Block on Trump's Asylum Ban Upheld by Supreme Court
Isn't it annoying when you have to reboot a brand new computer because it crashed before you even started your first project?
Welcome to Google's world. The company organized an advisory group to develop artificial intelligence, and it already has to start over.
The Advanced Technology External Advisory Council is supposed to advise the company on subjects like facial recognition and bias in machine learning. The problem is the council is already blowing up.
Last week, Google announced it had formed a group of experts to work on AI projects. They were supposed to provide insight into some challenging issues, but the group is already mired in controversy. Some 500 employees have demanded that one council member, Kay Cole James, be removed. The workers say she is "anti-trans, anti-LGBTQ, and anti-immigrant."
"In selecting James, Google is making clear that its version of 'ethics' values proximity to power over the wellbeing of trans people, other LGBTQ people, and immigrants," their petition says. "Such a position directly contravenes Google's stated values."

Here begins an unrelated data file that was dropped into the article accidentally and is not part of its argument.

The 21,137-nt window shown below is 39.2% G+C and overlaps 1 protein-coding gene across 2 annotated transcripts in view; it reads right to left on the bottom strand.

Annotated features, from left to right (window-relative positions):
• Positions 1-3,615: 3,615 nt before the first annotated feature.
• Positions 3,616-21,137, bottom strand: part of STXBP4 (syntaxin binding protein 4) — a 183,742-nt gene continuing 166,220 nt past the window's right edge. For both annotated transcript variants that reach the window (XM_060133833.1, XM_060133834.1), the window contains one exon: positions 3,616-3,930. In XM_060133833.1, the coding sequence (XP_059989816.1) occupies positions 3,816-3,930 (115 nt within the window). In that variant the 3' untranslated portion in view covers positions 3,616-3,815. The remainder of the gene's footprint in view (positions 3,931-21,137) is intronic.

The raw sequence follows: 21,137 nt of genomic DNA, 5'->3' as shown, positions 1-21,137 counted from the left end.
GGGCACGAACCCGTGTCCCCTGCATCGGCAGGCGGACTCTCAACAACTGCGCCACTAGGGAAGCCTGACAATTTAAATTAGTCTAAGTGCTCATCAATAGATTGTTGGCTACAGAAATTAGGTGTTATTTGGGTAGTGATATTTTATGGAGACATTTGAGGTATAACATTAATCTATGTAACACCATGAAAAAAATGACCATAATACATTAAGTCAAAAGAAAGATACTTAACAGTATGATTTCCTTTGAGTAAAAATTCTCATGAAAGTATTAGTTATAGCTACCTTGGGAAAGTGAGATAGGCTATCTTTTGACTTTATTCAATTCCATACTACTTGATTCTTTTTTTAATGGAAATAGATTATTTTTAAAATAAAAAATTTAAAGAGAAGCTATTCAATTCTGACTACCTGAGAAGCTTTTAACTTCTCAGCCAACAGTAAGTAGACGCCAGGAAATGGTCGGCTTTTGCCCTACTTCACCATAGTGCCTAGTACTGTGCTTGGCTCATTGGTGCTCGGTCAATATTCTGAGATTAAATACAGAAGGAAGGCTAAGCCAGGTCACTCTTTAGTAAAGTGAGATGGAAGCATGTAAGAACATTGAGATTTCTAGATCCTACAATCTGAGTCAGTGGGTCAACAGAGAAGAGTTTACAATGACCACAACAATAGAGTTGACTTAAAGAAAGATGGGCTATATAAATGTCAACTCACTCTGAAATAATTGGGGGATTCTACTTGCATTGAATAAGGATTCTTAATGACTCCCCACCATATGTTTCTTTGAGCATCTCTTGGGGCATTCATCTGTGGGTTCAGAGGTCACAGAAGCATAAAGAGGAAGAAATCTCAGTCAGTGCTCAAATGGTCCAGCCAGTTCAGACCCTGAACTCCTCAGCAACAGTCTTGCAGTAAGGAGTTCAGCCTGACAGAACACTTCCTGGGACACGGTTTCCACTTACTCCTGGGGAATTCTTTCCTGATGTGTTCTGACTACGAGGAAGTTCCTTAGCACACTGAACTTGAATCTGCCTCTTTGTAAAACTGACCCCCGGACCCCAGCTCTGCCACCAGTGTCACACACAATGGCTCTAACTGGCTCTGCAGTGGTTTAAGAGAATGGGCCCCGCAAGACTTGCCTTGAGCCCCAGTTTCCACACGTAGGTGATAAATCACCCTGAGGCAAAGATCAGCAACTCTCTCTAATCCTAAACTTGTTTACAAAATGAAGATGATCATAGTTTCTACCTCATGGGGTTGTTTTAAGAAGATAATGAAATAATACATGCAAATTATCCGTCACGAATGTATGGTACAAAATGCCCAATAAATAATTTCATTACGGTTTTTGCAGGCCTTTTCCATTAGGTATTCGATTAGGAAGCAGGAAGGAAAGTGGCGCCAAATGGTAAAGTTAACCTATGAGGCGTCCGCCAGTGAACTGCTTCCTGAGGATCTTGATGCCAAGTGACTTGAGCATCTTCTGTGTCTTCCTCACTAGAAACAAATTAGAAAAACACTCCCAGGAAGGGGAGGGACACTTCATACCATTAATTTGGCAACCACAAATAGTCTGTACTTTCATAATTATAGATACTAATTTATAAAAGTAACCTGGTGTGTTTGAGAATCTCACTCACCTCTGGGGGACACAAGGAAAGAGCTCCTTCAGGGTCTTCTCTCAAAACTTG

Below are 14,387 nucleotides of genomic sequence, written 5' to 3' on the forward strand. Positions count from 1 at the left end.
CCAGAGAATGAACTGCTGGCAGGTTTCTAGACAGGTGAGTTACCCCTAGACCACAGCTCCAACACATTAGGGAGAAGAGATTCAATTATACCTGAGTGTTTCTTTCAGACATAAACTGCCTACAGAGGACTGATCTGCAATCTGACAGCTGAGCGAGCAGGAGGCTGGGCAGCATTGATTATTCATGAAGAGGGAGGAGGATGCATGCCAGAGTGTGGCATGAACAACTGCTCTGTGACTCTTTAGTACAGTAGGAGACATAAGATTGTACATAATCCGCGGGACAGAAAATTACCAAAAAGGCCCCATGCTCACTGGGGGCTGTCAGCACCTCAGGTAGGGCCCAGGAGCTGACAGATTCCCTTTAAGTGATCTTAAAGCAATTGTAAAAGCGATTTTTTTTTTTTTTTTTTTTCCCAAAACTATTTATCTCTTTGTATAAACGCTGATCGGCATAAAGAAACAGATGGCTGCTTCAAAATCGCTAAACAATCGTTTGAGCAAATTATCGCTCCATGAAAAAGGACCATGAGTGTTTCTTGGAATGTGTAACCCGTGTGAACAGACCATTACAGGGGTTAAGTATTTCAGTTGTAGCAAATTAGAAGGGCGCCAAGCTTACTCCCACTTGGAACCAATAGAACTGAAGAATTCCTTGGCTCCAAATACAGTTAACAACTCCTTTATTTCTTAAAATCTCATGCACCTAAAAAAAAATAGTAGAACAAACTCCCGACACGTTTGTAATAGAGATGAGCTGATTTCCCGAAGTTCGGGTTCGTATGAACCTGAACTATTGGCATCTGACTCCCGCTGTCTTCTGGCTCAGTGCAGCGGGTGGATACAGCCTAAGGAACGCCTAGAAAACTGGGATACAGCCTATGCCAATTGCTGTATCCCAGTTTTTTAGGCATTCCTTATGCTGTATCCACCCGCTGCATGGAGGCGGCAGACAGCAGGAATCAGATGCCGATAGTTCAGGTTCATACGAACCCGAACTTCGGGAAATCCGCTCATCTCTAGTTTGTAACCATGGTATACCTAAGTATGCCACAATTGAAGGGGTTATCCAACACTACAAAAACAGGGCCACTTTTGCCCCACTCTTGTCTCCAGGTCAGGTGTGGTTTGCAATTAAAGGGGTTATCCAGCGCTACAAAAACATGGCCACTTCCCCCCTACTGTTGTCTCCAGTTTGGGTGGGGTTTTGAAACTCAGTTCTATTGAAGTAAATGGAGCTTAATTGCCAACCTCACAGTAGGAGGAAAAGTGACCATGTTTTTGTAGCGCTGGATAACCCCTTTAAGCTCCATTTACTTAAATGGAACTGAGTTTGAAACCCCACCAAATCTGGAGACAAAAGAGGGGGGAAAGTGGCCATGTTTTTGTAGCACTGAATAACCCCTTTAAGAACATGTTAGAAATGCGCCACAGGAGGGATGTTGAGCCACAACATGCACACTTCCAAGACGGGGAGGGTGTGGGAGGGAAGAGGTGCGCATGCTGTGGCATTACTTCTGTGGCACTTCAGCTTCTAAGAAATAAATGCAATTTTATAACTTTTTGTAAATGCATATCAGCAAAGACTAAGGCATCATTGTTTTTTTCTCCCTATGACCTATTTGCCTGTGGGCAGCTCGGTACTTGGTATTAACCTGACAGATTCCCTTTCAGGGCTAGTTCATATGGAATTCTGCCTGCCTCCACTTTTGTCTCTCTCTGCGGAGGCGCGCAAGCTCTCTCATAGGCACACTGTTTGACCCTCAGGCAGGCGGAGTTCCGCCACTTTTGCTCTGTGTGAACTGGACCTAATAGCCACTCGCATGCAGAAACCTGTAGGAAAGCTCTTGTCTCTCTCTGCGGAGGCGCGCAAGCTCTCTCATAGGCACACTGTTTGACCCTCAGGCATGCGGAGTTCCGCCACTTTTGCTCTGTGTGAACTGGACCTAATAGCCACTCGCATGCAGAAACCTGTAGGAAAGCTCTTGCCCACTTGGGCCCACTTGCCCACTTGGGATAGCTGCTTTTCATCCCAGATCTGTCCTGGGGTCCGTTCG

It's not the first time Google employees have lifted their voices against the company. Last year, they revolted against a project to develop AI for the Pentagon.
Google listened then and said it would not renew the government contract. But this year's AI project is different than last year's. The company is not likely to dissolve its new council over a protest against James, who is president of The Heritage Foundation. However, another member has declined an invitation to join the think tank. Alessandro Acquisti, a behavioral economist and privacy researcher, said Google's research was important but the council was not "the right forum" for him. According to CNet, the issues themselves are controversial.
Other council members include experts in industrial engineering, psychology, public policy, and digital ethics. Google CEO Sundar Pichai said they will continue to exchange ideas and gather feedback from partners and organizations around the world."